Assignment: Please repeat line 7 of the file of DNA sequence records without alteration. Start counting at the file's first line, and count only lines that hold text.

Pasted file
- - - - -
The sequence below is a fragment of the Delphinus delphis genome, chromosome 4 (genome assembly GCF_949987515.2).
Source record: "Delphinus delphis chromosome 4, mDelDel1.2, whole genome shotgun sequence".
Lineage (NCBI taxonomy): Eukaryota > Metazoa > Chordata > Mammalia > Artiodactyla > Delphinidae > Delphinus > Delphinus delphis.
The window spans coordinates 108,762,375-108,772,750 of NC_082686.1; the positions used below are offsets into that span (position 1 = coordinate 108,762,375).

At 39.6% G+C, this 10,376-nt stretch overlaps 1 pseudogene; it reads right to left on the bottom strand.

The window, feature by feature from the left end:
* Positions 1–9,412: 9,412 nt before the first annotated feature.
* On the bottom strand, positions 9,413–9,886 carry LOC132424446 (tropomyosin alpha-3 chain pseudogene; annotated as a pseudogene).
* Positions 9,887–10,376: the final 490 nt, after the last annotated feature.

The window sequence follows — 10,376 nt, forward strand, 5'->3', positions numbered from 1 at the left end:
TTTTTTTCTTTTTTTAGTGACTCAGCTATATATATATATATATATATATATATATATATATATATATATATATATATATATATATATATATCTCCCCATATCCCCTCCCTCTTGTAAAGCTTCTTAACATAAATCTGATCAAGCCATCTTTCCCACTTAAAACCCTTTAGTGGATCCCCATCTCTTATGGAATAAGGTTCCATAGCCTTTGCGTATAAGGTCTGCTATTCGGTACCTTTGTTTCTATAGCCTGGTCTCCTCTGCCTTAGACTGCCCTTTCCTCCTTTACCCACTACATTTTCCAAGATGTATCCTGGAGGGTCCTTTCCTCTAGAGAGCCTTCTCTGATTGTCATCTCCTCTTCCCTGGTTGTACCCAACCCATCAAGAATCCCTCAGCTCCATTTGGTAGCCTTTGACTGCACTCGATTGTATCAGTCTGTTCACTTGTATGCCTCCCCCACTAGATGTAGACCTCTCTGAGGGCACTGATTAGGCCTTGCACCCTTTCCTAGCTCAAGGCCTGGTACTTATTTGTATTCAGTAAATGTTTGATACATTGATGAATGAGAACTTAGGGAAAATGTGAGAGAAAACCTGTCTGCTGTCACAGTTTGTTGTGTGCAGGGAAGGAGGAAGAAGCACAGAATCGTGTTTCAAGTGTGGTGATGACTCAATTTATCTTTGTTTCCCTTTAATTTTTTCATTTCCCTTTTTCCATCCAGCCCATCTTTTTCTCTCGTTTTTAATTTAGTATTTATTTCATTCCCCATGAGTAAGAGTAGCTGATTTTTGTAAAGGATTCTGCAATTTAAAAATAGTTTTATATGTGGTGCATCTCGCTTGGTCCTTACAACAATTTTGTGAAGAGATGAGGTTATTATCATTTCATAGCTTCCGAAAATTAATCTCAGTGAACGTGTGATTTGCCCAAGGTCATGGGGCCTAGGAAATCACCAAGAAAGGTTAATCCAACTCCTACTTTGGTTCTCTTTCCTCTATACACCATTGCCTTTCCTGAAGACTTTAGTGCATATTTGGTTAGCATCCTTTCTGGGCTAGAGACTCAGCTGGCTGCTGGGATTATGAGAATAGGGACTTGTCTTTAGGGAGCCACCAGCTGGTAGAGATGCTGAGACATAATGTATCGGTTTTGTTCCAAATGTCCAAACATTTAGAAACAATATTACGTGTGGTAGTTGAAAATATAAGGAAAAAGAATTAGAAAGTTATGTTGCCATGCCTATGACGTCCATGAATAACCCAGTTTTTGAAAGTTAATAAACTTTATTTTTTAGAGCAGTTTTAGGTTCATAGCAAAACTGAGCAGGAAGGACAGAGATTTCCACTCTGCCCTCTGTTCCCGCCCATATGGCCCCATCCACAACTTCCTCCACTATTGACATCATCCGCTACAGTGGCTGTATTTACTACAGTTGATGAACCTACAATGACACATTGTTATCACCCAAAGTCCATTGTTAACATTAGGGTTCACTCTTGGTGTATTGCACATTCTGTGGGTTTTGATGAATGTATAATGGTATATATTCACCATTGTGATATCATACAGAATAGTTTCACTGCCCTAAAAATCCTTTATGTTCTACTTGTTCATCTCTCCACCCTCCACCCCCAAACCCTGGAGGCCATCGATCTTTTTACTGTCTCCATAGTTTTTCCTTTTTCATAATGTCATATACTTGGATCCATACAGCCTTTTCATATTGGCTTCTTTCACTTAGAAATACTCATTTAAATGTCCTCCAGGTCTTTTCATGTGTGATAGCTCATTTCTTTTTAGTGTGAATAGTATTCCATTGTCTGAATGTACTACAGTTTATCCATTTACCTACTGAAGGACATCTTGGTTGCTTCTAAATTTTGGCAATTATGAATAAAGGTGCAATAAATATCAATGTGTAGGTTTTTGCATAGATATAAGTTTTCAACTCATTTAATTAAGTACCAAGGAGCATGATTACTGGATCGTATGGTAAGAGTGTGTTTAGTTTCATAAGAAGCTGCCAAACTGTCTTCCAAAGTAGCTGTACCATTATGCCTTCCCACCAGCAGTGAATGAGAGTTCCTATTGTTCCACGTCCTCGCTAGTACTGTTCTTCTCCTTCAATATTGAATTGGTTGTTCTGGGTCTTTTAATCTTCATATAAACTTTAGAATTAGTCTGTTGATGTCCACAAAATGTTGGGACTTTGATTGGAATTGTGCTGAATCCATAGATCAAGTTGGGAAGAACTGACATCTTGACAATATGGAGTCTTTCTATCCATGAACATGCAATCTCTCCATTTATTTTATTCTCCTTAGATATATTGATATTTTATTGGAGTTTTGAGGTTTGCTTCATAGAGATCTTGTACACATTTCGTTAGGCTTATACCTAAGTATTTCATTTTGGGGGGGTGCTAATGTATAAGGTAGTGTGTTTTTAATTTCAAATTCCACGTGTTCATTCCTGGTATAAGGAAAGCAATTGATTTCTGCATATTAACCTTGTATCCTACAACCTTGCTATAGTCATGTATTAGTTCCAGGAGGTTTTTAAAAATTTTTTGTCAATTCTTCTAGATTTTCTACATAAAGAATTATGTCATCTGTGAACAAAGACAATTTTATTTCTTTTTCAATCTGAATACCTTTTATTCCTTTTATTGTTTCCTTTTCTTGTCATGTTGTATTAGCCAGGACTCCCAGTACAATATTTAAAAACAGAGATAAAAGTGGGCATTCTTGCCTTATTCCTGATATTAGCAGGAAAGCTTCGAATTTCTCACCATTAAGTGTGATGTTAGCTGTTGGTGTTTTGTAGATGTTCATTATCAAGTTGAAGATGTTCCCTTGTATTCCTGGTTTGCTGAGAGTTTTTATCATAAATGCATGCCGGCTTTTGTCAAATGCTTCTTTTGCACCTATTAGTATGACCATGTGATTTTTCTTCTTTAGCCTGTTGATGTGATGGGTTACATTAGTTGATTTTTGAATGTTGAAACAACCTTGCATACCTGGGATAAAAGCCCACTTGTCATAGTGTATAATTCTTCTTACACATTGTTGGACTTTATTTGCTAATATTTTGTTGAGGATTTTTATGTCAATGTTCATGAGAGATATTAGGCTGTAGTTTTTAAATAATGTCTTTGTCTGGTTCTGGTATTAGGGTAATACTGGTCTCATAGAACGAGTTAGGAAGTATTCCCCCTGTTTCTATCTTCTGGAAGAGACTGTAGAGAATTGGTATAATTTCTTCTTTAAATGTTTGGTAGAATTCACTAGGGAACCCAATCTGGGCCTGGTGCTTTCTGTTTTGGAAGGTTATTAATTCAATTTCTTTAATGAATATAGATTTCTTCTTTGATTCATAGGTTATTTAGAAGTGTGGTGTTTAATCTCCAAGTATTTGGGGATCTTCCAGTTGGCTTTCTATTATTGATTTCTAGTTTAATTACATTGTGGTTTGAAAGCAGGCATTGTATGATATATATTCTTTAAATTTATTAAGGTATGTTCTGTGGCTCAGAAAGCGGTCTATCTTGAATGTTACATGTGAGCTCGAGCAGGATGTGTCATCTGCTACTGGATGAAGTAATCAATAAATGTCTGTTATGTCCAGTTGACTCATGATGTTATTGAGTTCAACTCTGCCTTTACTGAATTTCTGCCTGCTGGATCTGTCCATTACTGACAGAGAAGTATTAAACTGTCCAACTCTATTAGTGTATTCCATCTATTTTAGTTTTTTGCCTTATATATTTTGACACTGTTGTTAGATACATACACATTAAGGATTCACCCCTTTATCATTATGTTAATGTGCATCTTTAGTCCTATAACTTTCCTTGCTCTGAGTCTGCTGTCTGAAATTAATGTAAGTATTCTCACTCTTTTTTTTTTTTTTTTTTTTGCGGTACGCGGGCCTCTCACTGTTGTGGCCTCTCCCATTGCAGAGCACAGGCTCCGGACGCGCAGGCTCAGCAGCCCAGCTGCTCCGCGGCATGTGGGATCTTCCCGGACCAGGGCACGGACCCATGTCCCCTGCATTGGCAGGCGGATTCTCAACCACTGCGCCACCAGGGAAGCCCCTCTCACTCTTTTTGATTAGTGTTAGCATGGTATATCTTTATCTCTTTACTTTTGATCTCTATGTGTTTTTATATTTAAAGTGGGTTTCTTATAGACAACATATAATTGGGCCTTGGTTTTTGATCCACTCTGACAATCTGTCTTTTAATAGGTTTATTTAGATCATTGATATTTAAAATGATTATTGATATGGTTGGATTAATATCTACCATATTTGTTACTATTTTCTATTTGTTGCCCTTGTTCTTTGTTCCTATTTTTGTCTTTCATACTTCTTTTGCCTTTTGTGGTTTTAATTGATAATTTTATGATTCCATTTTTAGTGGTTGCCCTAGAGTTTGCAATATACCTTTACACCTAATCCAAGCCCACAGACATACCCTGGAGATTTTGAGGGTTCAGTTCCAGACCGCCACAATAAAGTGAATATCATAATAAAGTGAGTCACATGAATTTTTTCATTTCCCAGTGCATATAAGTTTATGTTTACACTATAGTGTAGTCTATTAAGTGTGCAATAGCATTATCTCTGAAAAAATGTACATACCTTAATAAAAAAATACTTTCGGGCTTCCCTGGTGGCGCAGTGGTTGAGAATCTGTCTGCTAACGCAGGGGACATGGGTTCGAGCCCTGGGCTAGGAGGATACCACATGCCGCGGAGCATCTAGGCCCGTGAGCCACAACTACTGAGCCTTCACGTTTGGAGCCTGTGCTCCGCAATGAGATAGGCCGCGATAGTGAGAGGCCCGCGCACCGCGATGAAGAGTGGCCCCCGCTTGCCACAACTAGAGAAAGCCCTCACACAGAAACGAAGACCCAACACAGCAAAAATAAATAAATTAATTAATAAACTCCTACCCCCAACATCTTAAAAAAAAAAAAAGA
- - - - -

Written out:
* Positions 1–9,412: 9,412 nt before the first annotated feature.